Exploring the Masculine Archetypes

There is a disturbing amount of unhealthy information out there about what it means to be a man. I recently saw an article that essentially described American males as emotionless, lonely, tough, disposable robots. I took it as a wake up call to recognize the humanity inside and release some of the pressure put upon men. It struck me as being pretty brutal.

Perhaps this stereotype exists is because we live in an age where we don’t cultivate healthy males. Many households are fatherless due to death or absence. The absence is most often due to incarceration, abandonment, working long hours, or emotional estrangement. So fathers are not rearing healthy males. Mothers may either encourage unhealthy male stereotypes or make our boys into pseudo women. Or worse yet, our young males are molded by pop culture.

Consequently many males are in a state of arrested development. They live as perpetual boys who celebrate youth, vitality, and beauty. They lust for power, fame, sex, and money and become slaves to the ego. Or perhaps they are just adrift and directionless. This leaves deep insecurity, loneliness, and separation from themselves, other men, women, and the rest of creation.

There is a healthier model out there. Let’s take a look at the masculine archetypes.

The Green Man

The ultimate natural man is the Green Man. This archetype goes back thousands of years and existed in many cultures. He is Nature personified. The leaves and vines about his face, depict birth and rebirth. This form of masculinity is balanced. While he has strength, he also lives in relationship with man, land, and beast. He also embodies caring, husbandry, and stewardship.

As we will see in a moment, he’s the perfect blend of Lover, Magician, Warrior, and King. He cares, creates, protects, provides, relates, expresses, dies and is reborn. He cooperates instead of dominates. He’s wild, uncultivated, and authentic. He’s never been domesticated or lived in the prison of shoulds. His compass is his soul. The Green Man is the complete man. So let’s take a look at his components.

The Lover Archetype

The Lover is the energy that experiences through the senses. He is the creator and feeler. Exploring anything and everything, he has no limits. It is this energy that brings joy to existence and makes life worth living. The Lover brings beauty, meaning, balance, and purpose to all other energy.

All archetypes have a shadow side. The Lover’s *low side expresses himself as cut off from love, beauty, sex, creativity and excitement. He’s depressed and withdrawn. There is no connection or energy for life. The Lover’s high side is the hedonist. There is an abundance of energy and a drive to experience and do everything to the extreme. He’s addicted to the high and searches endlessly for more and more sensory satisfaction.

The Warrior Archetype

You can think of the warrior like a ninja or Navy SEAL. He’s trained to do battle against anything or anyone that is harmful or negative to the world. He doesn’t think of his own discomfort. He doesn’t think at all. Thinking is the enemy of action. The warrior is a doer who acts on instinct. Death is is constant companion. He has no others as he’s not a relational creature. His purpose is to destroy.

The low side of Warrior energy is passive and impotent. He may allow others to abuse and manipulate him. He sees fighting as “bad.” The high side despises weakness and vulnerability and delights in exploiting it in others. He’s often cruel. Although he doesn’t project this outwardly, he has low self worth and may self-destruct.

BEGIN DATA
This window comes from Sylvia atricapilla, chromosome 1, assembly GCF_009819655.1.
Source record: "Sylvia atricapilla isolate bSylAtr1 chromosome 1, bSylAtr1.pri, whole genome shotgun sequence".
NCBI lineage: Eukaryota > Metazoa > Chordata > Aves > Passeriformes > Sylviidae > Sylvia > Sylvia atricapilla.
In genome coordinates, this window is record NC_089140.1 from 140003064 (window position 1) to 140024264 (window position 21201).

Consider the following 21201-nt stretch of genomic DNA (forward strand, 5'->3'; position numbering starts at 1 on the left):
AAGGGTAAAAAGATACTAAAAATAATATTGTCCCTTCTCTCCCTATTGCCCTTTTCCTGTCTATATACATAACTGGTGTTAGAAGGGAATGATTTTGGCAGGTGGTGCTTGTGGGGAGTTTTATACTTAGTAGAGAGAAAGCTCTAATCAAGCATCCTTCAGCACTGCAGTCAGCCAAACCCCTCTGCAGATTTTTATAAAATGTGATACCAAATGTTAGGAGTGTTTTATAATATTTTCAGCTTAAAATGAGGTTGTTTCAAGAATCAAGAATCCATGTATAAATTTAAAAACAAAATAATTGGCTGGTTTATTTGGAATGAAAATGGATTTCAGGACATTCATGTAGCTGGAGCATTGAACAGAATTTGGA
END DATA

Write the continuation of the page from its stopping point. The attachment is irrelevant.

The Magician Archetype

The Magician is thinker, creator, weaver of sacred space, visionary, and intuitive. He uses his detached, rational thought to navigate the inner and outer worlds. His energy is associated with mystery, alchemy, and transformation. He is the bridge between potential and reality, the inner and outer worlds.

The low side is a wanna be. He wants to be all that the Magician is without the doing the work of acquiring wisdom or using it to help others. He may sabotage others’ success because he doesn’t have his own. The high side uses his knowledge to keep others down or put them in a position of worshiping him for his expertise. He likes the illusion of power and position.

The King Archetype

Lots of people think that we men go through stair steps. We grow from one archetype to another until we grow into kings. In actuality, all of these energies reside in males. One archetype dominates. This means that all males are not meant to be kings. “Heavy is the head that wears the crown,” so this is a good thing.

King energy is combines all the healthy best energy of the Lover, Warrior and Magician to serve the land and people. He provides order, harmony, and acts as a mediator for opposites to coexist. Under his influence, life flourishes.

The low side of king energy is weakness. He is governed by fear of betrayal and disloyalty. This suspicion uncenters him and keeps him paranoid. The high side of king energy shows up as tyranny. He wants to be responsible for all that is good and beautiful and can’t stand for anything or anyone else to be lovely. This can show up as proclaiming himself as God, going into rages if anything threatens his ego, or degrading or rejecting what’s good in people or things.

So, you can see that a healthy man is a good man. He’s moral, connected, loving, protective, creative, peaceful, a doer, and adheres to the natural order. He is free to be himself, yet allows other the same freedom. If you want a template for what it means to be a healthy man, you can use these masculine archetypes to help you know where you are and where you want to be. Don’t settle for life in the shadows.

Note: “low” refers to a deficit of energy while “high” means a surplus. This doesn’t mean bad and good.

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